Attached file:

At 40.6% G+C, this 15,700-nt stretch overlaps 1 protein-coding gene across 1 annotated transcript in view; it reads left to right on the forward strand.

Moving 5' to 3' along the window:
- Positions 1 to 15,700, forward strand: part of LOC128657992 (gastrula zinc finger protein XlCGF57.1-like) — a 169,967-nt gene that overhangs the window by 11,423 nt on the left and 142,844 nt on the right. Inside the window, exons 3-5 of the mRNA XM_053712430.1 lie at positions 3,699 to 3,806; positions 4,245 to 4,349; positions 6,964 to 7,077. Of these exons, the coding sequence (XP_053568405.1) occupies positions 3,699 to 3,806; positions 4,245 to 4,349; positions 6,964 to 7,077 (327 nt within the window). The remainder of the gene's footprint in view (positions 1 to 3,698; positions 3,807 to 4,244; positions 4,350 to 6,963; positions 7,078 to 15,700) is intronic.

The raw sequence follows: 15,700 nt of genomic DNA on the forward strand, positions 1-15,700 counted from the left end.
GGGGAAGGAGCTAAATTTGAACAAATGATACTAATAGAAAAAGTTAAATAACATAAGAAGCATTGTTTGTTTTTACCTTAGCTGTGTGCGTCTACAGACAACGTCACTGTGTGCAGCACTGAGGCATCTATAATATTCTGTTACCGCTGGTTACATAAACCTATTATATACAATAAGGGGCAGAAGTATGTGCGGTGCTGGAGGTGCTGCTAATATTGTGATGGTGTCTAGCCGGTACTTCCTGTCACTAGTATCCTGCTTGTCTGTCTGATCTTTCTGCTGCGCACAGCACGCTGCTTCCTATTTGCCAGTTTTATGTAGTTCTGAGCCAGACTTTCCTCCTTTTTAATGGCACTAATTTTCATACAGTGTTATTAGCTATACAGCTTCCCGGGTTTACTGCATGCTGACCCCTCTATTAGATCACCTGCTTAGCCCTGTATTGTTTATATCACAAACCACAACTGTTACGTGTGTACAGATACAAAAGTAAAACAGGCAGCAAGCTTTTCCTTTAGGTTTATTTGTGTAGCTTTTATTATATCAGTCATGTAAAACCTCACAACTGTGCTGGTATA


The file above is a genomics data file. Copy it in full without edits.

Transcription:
At 40.6% G+C, this 15,700-nt stretch overlaps 1 protein-coding gene across 1 annotated transcript in view; it reads left to right on the forward strand.

Moving 5' to 3' along the window:
- Positions 1 to 15,700, forward strand: part of LOC128657992 (gastrula zinc finger protein XlCGF57.1-like) — a 169,967-nt gene that overhangs the window by 11,423 nt on the left and 142,844 nt on the right. Inside the window, exons 3-5 of the mRNA XM_053712430.1 lie at positions 3,699 to 3,806; positions 4,245 to 4,349; positions 6,964 to 7,077. Of these exons, the coding sequence (XP_053568405.1) occupies positions 3,699 to 3,806; positions 4,245 to 4,349; positions 6,964 to 7,077 (327 nt within the window). The remainder of the gene's footprint in view (positions 1 to 3,698; positions 3,807 to 4,244; positions 4,350 to 6,963; positions 7,078 to 15,700) is intronic.

The raw sequence follows: 15,700 nt of genomic DNA on the forward strand, positions 1-15,700 counted from the left end.
GGGGAAGGAGCTAAATTTGAACAAATGATACTAATAGAAAAAGTTAAATAACATAAGAAGCATTGTTTGTTTTTACCTTAGCTGTGTGCGTCTACAGACAACGTCACTGTGTGCAGCACTGAGGCATCTATAATATTCTGTTACCGCTGGTTACATAAACCTATTATATACAATAAGGGGCAGAAGTATGTGCGGTGCTGGAGGTGCTGCTAATATTGTGATGGTGTCTAGCCGGTACTTCCTGTCACTAGTATCCTGCTTGTCTGTCTGATCTTTCTGCTGCGCACAGCACGCTGCTTCCTATTTGCCAGTTTTATGTAGTTCTGAGCCAGACTTTCCTCCTTTTTAATGGCACTAATTTTCATACAGTGTTATTAGCTATACAGCTTCCCGGGTTTACTGCATGCTGACCCCTCTATTAGATCACCTGCTTAGCCCTGTATTGTTTATATCACAAACCACAACTGTTACGTGTGTACAGATACAAAAGTAAAACAGGCAGCAAGCTTTTCCTTTAGGTTTATTTGTGTAGCTTTTATTATATCAGTCATGTAAAACCTCACAACTGTGCTGGTATA